04-12-2017, 02:52 AM (This post was last modified: 04-16-2017, 06:05 AM by Permeable Ceiling. Edit Reason: Added Index )
Ascension, Progression, Deliverance: Struggles and quirks of Permeable Ceiling LLC’s colonies
- Cislunar Space
Permeable Ceiling LLC decided to enter the field of space colonisation at the behest of its founder, a multibillionaire and odd duck, whose quirks and struggles in life were curiously reflected in her company’s history as well. But rather than tell you this, see for yourself.
Before they shot many hundreds tonnes of parts into space to build a space colony, PC needed to design it first. Figuring out the design software took its time, as particularly the edge cases ran into the first unexpected quirks.
The first colony, Powell, was… off to a rough start, and almost bombed the whole enterprise.
Due to minimum size requirements unmentioned in the technical documentation the atmosphere regulator went into a feedback loop that lead to fluctuations in the CO2 content, which was reflected in the now ongoing wilt/bloom byplay of the local grasses. Thankfully trees don’t seem to be affected as well.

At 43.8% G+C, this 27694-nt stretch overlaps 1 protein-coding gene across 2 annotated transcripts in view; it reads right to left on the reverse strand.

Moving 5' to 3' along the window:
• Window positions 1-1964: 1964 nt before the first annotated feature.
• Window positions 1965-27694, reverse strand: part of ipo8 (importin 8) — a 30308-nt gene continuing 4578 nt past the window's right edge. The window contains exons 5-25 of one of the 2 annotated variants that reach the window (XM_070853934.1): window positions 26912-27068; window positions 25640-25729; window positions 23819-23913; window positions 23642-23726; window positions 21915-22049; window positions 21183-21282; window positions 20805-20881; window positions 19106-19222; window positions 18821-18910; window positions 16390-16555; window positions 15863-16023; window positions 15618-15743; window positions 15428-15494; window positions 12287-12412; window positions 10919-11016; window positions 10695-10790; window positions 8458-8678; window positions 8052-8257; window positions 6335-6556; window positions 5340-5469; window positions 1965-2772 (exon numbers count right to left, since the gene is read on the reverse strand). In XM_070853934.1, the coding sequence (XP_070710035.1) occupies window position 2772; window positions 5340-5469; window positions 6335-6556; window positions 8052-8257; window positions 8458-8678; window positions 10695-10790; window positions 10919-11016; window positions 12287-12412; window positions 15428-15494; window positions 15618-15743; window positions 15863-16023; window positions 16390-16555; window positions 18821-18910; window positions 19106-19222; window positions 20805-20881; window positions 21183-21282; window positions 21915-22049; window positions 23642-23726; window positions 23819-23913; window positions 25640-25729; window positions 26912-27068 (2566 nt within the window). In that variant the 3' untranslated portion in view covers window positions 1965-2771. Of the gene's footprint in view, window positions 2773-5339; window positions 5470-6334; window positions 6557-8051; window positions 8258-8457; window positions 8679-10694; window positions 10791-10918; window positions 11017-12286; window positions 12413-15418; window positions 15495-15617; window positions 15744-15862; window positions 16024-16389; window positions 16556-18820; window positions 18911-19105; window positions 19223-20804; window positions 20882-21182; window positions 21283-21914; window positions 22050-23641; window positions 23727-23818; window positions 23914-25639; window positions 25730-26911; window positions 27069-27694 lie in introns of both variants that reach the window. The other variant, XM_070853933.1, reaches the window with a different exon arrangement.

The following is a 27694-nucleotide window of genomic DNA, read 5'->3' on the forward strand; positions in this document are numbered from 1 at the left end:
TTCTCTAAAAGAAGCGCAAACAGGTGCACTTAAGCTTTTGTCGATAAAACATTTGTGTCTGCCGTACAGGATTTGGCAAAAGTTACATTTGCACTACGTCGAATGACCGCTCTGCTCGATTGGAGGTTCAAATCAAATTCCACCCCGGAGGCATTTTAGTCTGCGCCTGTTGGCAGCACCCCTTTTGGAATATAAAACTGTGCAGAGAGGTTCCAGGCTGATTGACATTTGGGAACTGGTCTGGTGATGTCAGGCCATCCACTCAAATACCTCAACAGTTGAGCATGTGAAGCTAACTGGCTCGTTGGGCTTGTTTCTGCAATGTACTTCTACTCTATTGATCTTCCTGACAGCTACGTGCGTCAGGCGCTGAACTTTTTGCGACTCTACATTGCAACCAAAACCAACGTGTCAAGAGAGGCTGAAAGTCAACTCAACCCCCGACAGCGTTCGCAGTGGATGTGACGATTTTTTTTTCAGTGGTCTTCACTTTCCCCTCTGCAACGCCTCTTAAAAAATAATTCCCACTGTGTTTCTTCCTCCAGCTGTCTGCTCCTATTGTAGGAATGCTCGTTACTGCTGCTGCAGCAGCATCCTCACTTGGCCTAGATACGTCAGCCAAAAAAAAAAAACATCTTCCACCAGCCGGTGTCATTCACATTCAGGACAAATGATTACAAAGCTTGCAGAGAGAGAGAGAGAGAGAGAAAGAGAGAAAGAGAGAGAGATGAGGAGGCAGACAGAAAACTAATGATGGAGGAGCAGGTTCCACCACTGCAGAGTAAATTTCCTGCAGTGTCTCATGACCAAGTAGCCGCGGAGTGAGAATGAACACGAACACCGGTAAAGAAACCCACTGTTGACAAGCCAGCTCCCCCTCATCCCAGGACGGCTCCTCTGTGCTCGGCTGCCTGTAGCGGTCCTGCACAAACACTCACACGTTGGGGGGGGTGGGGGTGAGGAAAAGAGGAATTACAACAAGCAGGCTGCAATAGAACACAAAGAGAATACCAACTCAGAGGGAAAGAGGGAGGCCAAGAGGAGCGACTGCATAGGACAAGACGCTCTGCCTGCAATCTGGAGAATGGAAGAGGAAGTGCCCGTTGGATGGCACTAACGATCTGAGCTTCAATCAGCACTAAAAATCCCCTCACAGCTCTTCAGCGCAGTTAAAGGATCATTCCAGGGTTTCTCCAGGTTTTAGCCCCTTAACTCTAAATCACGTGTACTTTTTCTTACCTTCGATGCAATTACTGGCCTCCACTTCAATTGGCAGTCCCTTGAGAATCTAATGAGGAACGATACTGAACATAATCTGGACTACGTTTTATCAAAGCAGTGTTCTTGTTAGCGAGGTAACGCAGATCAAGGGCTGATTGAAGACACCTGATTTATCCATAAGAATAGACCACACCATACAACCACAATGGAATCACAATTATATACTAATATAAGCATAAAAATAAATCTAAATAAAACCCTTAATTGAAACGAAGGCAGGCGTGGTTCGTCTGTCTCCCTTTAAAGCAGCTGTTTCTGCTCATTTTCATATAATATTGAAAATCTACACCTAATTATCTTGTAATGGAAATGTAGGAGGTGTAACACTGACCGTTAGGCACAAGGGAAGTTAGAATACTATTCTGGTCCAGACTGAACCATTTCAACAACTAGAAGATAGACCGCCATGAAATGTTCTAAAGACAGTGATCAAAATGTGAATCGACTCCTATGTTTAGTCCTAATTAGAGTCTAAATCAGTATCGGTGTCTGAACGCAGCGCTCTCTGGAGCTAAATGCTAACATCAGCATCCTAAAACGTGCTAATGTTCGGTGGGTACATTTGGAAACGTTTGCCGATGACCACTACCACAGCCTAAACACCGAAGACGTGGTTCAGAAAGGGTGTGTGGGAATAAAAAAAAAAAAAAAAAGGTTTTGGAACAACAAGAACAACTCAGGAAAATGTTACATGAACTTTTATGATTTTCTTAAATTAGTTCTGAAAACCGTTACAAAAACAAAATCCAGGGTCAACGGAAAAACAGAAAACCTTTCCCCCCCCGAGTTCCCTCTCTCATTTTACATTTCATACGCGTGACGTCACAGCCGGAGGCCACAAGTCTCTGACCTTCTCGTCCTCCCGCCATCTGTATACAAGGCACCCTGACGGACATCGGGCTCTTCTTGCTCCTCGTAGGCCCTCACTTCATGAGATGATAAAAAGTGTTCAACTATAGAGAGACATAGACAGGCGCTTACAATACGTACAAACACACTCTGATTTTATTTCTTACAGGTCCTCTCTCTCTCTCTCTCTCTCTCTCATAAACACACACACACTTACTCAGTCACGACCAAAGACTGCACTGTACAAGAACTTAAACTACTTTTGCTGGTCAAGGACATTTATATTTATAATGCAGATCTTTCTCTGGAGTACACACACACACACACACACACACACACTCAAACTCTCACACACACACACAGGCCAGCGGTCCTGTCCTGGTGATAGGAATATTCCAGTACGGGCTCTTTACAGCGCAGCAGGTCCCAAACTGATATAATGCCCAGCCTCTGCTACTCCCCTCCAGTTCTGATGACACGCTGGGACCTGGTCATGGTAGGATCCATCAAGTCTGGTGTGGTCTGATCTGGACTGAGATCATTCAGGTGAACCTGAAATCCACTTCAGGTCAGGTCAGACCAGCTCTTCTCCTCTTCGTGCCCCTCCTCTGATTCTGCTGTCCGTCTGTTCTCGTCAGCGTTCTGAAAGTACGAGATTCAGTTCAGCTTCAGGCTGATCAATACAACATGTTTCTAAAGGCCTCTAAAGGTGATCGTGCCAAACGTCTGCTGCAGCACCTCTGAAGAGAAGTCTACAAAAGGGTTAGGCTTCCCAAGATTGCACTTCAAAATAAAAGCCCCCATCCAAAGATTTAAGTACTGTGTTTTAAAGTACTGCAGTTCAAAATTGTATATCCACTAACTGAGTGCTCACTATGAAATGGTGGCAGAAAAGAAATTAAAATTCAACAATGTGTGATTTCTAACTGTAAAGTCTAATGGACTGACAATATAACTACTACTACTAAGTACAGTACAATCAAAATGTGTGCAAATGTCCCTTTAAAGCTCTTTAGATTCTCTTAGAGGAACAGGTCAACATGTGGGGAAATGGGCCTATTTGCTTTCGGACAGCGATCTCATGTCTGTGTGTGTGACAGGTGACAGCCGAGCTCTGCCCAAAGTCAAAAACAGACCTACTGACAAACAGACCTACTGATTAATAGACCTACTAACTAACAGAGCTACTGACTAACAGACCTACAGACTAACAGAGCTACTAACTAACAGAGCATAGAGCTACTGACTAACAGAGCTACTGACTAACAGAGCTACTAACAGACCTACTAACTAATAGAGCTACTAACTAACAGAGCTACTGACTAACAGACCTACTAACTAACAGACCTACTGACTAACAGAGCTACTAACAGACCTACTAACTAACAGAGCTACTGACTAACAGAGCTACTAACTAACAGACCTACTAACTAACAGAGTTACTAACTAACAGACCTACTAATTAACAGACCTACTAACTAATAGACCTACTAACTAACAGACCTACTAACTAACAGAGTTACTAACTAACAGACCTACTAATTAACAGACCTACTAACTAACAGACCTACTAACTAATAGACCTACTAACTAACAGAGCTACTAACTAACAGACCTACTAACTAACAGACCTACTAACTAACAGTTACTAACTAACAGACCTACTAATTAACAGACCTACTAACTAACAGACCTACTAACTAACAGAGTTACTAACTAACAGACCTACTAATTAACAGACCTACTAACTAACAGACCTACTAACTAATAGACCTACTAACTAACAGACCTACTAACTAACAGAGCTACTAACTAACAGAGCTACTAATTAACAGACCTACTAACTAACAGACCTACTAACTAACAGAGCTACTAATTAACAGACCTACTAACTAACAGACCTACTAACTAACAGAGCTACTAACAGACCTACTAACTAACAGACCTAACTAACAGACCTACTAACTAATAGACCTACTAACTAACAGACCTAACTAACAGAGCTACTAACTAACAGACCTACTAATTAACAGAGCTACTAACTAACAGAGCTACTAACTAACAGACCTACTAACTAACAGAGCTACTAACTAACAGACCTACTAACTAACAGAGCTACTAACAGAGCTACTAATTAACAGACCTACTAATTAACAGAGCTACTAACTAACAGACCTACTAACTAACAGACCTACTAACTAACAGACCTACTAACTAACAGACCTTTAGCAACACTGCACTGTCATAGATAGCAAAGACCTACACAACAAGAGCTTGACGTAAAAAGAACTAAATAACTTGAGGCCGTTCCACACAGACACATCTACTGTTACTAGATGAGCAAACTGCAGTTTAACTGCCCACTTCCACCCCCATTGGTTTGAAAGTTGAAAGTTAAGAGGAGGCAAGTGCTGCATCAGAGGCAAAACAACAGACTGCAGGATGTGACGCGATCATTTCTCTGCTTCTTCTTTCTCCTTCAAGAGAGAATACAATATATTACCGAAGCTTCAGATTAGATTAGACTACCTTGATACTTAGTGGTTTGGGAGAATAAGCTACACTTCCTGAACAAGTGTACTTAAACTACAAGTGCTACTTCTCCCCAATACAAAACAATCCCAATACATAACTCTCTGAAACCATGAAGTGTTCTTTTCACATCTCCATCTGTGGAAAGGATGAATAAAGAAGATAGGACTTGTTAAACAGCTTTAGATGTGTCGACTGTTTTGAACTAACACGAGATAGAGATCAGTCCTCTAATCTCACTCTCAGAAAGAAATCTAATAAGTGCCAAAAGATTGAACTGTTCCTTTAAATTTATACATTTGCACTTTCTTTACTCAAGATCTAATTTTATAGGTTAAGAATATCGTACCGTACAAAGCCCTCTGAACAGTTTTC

A learning experience was also the water level. At mere 5 centimetres above the superstructure, the lakes here displayed would be more accurately described as particularly vast ponds.
More strikingly was the discovery of city planners that population density so highly correlated with crime rate. Thankfully there have been no crimes reported so far. Which doesn’t mean there aren’t, just that none are reported. On the other hand, the police is on top of this.
As for fire…
Which might actually be a reason only half the houses are filled.
Curiously enough, following a recent fire in the recently named Phoenix Lane, which burned down a duplex and triplex…
…a zoning change in the adjacent puddle finally drew in an investor, who built a department store. In the puddle.
The PC colonist recruitment department is still trying to figure how this zoning change spurred an influx of settlers that forced established families to sublet unused rooms. Well, good for them, more discretionary budget to spend.